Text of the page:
Somewhere in or after the middle Alten throws in some weird development from the other series, specifically from Vostok (I think—I haven‘t actually read that one). You have to suspend your disbelief very hard. He went into a very ridiculous, superfluous direction. Which is saying much, considering that this is about the appearance of pre-historic sharks, Liopleurodons and a ton of other bizarre creatures. My reading buddies and I all rolled our eyes so much…
Up to that point the plot was more or less a repetition of the last book. Felt a bit like Alten plagiarizing himself. Copy-and-paste-a-lot…. I wish that Alten had just stayed with the main plot — chasing the megs and capturing that Liopleurodon. Adding another monster and the character from the other books with his own brand of crazy… what‘s next, sharks in space?
And for the characters — I didn‘t have many expectations, but even those are completely interchangeable. David is Jonas, Monty is Mac… Never mind David‘s squeeze of the day. That romance/friendship-with-benefits was implausible at best. The way Alten writes the female characters is just atrocious. Again. Hoping for an improvement on that front was probably naive.
Why did I think picking up this book was a good idea? And why on Earth did I finish it? Embarrassingly enough I quite enjoyed the action in Part 3 and 4, despite there being too may different monsters. I didn‘t mind all the new monsters in the last book, they worked within the setting of that book. Here it read like a hodgepode of (more) crazy. *head desk*
And you know what? Apparently there will be only one more book. I can‘t not read that one, even it it will be another 2 start rating. Oh boy.
I picked this up because it looked to be set underwater and I got a whiff of Megalodon. Unfortunately that fish is mostly in the off at first and then disappears all together for a good while.
And it’s a very wordy graphic novel. Much too wordy. I don‘t mind the occasional info dump or longer explanation, but this never stops. Somewhere in the middle I started to skim a little. On top of that there was this glacially slow build-up.
It eventually got going — a little. And by the time it did get more interesting, it also immediately finished with two cliffhangers.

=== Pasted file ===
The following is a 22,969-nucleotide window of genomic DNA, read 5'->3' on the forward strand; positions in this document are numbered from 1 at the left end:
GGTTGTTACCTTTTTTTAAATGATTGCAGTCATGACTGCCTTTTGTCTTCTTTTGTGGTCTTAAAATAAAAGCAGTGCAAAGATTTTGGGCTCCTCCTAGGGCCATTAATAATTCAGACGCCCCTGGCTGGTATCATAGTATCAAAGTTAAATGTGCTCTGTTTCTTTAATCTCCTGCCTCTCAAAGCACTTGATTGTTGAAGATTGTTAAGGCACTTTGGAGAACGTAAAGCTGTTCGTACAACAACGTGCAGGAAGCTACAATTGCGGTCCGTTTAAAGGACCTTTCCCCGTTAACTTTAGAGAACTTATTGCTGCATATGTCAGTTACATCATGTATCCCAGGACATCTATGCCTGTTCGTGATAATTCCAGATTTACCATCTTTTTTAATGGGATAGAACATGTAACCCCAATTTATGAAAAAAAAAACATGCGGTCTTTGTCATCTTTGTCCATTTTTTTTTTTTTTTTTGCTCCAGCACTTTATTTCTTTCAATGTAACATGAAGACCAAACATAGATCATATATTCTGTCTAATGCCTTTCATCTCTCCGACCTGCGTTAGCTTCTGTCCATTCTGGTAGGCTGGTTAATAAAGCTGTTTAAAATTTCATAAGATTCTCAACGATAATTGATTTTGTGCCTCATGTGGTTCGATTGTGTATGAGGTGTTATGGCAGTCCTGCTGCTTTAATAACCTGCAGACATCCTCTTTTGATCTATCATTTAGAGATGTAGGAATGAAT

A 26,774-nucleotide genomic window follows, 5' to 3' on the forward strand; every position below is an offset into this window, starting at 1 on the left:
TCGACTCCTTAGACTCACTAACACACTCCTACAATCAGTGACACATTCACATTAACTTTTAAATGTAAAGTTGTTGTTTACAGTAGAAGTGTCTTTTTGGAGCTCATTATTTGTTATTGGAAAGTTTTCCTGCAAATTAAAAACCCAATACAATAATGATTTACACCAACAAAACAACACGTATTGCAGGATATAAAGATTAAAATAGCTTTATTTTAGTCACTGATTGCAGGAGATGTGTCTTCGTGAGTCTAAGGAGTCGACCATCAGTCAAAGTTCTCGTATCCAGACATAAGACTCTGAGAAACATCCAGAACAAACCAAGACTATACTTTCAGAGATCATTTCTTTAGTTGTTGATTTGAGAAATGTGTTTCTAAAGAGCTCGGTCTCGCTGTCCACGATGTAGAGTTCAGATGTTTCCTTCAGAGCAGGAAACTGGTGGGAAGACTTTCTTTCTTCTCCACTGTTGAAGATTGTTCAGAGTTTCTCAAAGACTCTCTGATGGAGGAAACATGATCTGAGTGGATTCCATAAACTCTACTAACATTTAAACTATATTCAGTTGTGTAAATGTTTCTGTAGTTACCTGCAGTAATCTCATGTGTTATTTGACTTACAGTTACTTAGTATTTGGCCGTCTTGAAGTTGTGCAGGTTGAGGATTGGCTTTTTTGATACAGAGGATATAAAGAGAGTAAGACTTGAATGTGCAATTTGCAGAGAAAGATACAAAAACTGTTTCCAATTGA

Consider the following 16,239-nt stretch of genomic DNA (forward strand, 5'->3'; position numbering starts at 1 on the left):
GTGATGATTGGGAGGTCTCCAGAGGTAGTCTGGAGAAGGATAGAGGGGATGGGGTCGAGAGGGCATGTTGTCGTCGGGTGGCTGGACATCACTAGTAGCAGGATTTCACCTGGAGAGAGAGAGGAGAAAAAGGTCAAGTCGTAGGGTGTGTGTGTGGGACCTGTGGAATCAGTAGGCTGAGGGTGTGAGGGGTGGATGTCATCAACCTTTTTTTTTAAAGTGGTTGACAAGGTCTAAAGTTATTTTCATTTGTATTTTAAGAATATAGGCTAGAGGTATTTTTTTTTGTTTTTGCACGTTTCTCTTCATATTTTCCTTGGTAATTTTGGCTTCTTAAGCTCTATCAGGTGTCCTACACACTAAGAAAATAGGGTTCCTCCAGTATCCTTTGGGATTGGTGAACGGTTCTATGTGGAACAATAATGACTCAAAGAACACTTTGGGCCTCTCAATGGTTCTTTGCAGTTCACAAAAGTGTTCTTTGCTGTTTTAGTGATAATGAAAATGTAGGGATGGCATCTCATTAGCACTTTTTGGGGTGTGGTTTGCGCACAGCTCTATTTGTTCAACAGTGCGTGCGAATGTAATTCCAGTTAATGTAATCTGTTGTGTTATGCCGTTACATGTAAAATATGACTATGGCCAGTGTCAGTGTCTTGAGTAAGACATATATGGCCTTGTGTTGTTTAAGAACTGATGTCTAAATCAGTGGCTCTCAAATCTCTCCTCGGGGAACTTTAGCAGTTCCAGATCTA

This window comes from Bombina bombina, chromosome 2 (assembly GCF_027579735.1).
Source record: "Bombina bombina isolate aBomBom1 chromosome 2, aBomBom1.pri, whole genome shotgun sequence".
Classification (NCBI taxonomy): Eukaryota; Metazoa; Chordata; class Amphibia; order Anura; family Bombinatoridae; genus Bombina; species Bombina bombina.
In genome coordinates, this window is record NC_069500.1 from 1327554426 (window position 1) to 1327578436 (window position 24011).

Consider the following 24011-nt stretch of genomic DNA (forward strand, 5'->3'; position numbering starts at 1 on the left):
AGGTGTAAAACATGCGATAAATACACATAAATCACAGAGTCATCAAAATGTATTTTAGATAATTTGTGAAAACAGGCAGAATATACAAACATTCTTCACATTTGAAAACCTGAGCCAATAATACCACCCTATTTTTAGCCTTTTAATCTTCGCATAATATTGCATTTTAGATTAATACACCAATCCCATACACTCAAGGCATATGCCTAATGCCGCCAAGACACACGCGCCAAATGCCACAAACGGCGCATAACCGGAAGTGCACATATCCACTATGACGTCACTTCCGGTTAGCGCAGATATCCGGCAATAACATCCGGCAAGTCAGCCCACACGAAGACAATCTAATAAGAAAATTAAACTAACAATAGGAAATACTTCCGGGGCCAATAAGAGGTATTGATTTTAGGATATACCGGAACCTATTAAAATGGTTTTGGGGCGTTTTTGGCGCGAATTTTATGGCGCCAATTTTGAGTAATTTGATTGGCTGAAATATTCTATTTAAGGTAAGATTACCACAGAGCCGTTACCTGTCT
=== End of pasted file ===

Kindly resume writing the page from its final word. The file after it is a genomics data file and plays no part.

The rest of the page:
The artwork was ok. It‘s unlikely that I will continue.
Very informative graphic novel about sharks. Not sure what age range this is aimed at, my guess is middle-grade, although some of the vocabulary might be a little challenging for kids. The art is good and all salient points are covered.
According to the Internet Bernard Séret is a retired French marine biologist, more specifically an ichthyologist specializing in sharks and rays, of which he has discovered several species. I am pretty sure that he is the grey haired narrator of this.
A thousand worlds, Bobbie thought as the tube doors closed. And not just a thousand worlds. A thousand systems. Suns. Gas giants. Asteroid belts. Everything that humanity had spread to, a thousand times over.
Using my current, free Kindle Unlimited trial to read more about octopuses. Octopi? Whatever.
On a rare, warm day in mid-March, when the snow was melting into mud in New Hampshire, I traveled to Boston, where everyone was strolling along the harbor or sitting on benches licking ice cream cones. But I quit the blessed sunlight for the moist, dim sanctuary of the New England Aquarium. I had a date with a giant Pacific octopus.
My favourite Otfried Preußler book as a child, loved it even more than „The Little Witch“. Loved it, loved, loved it! My fascination with books set under water obviously started early. Maybe this book is why? Huh, never thought of that before!
I read this twice, first as a teenager and then again in 2008, as a gropwn-up. It’s a strange book. I fluctuated between being in love with the writing and being bored. Great idea. I liked the movie adaptation with Tilda Swinton, it captures the feel of the book pretty well. And I definitely understood the book much better the second time around. As a teenager I was mostly confused by the mysterious sex change.
I read this a very long time ago, so my memory is very, very faint. I remember one scene, where the protagonist is hunting rats underneath his prison hut. The rest is pretty much gone. Maybe it’s time for a re-read. I can‘t remember if I read Tai-Pan, but I most definitely read Shogun, several times…
I read this For the first time in my late teens, probably. That is when my lifelong obsession with vampires started. This should be required reading for any vampire fan. Followed by mandatory watching of all of Christoper Lee’s Dracula impersonations, rounded off by Gary Oldman as the famous count.
The creepiness of this book has stayed with me through the years. The description of Dracula’s look—his hairy palms where always especially off-putting—the weirdness of his brides, the atmospheric setting….
A trip down memory lane. When I started German Lit in highschool, our teacher gave us this scary list of books we had to read or else. This was on it and the size of it made it scarier still. I read this in the late 80s, so memories are very dim. But to this day I remember how great this book was, how I loved to read about the lives of some of these characters. I never touched this book again and I don’t think I ever will. I am too scared I wouldn’t like it anymore and I don’t want to destroy my feel-good-vibe.